World Library  
Flag as Inappropriate
Email this Article

Toys-to-life

Article Id: WHEBN0048107833
Reproduction Date:

Title: Toys-to-life  
Author: World Heritage Encyclopedia
Language: English
Subject: Skylanders, Video game genre, Video game accessory, FuturePlay, Flight simulator
Collection: User Interface Techniques, Video Game Accessories, Video Game Gameplay
Publisher: World Heritage Encyclopedia
Publication
Date:
 

Toys-to-life

Toys-to-life is a genre of video game using physical figurines or action figures to interact within the game. These toys use a near field communication (NFC) or image recognition data protocol to determine the individual figurine's proximity, and save a player's progress data to a storage medium located within that piece.[1] It is one of the most lucrative branches of the video game industry, with the Skylanders franchise alone selling more than $3 billion worth over the course of four years.[2]

Toys-to-life games generally use a third-person camera view, and have in-game power-up figurines. Most toys-to-life games are based on E-E10+ content, oriented to users aged 5 through 12 years. Toys-to-life games generally have a accompanying portal device that is used to "transport" the figurine's character and associated player data into the game. The figurines can be transferred from each game in the franchise, possibly resetting with every different installment.

Contents

  • History 1
  • Games 2
    • U.B. Funkeys 2.1
    • Skylanders 2.2
    • Disney Infinity 2.3
    • Amiibo 2.4
    • Lego Dimensions 2.5
  • References 3
  • External links 4

History

The Eye of Judgment for the PlayStation 3 is one of the first games to utilize physical objects that are not strictly video game controllers for in-game use, with the use of the PlayStation Eye camera.

Some of the earliest toys-to-life games include U.B. Funkeys (2007) and Skylanders (2011).[2][1]

Games

U.B. Funkeys

U.B. Funkeys (2007) is defunct since January 1, 2011. It requires players to use miniature figures called "funkeys" to unlock special games and features throughout the game's worlds. Unlike the other games in the genre, this was only released on personal computers.

Skylanders

Skylanders (2011) is one of the most successful early games of this genre.[2][1] Since its first release, each year has seen a new installment in the series, totaling five as of 2015. Each game has its own portal device and a different outtake on the premise than past games. Most of the Skylanders figurines are compatible with all of the different games.

Disney Infinity

Disney Infinity (2013) is a toys-to-life series based on Disney characters and franchises. Since the initial game's release in 2013, there have been three installments. Disney Infinity is the first game, focusing on classic Disney characters. In 2014 Disney Infinity: Marvel Super Heroes was released. This installment focused on Marvel characters and properties. The third game, 2015's Disney Infinity 3.0, centers on the Star Wars franchise. All Disney Infinity figurines can interact with other games in the series.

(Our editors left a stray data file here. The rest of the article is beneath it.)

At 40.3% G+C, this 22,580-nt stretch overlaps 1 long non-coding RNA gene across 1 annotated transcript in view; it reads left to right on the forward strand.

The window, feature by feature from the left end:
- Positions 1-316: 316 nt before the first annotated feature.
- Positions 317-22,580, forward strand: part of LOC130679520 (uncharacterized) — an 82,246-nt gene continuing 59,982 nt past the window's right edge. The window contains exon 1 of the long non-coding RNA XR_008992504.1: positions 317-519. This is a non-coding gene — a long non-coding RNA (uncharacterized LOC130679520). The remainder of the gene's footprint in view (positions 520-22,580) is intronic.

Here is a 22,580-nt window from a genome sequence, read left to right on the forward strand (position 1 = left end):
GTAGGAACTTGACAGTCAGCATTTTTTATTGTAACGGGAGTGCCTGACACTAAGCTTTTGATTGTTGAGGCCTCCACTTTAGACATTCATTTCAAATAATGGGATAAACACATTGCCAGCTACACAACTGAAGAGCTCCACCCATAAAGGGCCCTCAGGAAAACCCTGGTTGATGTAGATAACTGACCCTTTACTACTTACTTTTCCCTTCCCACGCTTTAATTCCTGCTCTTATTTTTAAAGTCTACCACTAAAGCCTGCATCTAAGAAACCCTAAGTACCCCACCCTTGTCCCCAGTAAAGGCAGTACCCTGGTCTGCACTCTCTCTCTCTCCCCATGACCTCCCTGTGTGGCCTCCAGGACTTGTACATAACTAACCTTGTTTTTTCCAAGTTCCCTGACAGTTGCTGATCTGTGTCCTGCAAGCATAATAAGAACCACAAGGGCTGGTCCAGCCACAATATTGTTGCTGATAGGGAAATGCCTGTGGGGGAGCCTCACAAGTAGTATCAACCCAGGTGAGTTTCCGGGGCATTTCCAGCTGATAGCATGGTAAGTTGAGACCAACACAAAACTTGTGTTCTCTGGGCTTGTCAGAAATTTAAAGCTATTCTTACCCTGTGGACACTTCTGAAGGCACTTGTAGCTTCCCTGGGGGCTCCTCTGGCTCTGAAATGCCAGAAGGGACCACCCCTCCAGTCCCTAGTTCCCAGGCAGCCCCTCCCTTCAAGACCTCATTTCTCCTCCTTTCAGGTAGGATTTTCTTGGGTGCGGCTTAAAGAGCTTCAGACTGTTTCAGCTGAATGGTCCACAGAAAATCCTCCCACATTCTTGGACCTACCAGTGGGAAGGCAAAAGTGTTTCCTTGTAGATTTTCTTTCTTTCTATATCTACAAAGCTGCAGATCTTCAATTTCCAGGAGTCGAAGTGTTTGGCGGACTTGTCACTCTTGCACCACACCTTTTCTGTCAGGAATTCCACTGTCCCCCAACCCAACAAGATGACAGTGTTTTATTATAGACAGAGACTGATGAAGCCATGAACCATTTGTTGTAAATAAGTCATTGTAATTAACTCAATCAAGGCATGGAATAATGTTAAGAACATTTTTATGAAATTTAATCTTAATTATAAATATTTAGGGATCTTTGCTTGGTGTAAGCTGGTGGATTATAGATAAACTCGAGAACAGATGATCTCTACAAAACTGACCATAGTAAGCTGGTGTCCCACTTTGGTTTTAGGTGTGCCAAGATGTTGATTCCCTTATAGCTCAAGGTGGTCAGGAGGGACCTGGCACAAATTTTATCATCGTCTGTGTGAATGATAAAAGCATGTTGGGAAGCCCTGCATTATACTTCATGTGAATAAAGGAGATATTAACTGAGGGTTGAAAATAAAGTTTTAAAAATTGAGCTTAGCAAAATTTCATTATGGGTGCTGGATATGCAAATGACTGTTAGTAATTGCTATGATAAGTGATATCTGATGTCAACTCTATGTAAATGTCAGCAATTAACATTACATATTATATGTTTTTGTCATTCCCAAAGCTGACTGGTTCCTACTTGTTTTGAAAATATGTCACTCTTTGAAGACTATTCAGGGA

Amiibo

Amiibo collection

Amiibo (2014) is a toys-to-life platform based on Nintendo properties and characters. Launching in 2014 with figurines, Nintendo has since also deployed Amiibo-compatible playing cards, with plans for other media in the future. Unlike most other toys-to-life series, Amiibo does not have games dedicated exclusively to the use of the toys, but the characters are used throughout many various Nintendo games. Amiibo toys can save players' progress data and information per game.

Lego Dimensions

Lego Dimensions (2015) is a toys-to-life game using the Lego franchise characters, and various Warner Brothers franchises, as well as numerous characters from other franchises. Players must physically assemble the figurines by unlocking the levels in-game, which shows them the building instructions. Almost all of the figurines, and the portal have to be built by the player.

References

  1. ^ a b c "Skylanders, Disney Infinity, Lego Dimensions: toys-to-life buyer's guide". Wired UK. Retrieved October 10, 2015. 
  2. ^ a b c "Why game makers are entering in the billion dollar toys to life market - Fortune". Fortune. Retrieved October 10, 2015. 

External links

  • Toys-to-life: what’s coming next
This article was sourced from Creative Commons Attribution-ShareAlike License; additional terms may apply. World Heritage Encyclopedia content is assembled from numerous content providers, Open Access Publishing, and in compliance with The Fair Access to Science and Technology Research Act (FASTR), Wikimedia Foundation, Inc., Public Library of Science, The Encyclopedia of Life, Open Book Publishers (OBP), PubMed, U.S. National Library of Medicine, National Center for Biotechnology Information, U.S. National Library of Medicine, National Institutes of Health (NIH), U.S. Department of Health & Human Services, and USA.gov, which sources content from all federal, state, local, tribal, and territorial government publication portals (.gov, .mil, .edu). Funding for USA.gov and content contributors is made possible from the U.S. Congress, E-Government Act of 2002.
 
Crowd sourced content that is contributed to World Heritage Encyclopedia is peer reviewed and edited by our editorial staff to ensure quality scholarly research articles.
 
By using this site, you agree to the Terms of Use and Privacy Policy. World Heritage Encyclopedia™ is a registered trademark of the World Public Library Association, a non-profit organization.
 



Copyright © World Library Foundation. All rights reserved. eBooks from World eBook Library are sponsored by the World Library Foundation,
a 501c(4) Member's Support Non-Profit Organization, and is NOT affiliated with any governmental agency or department.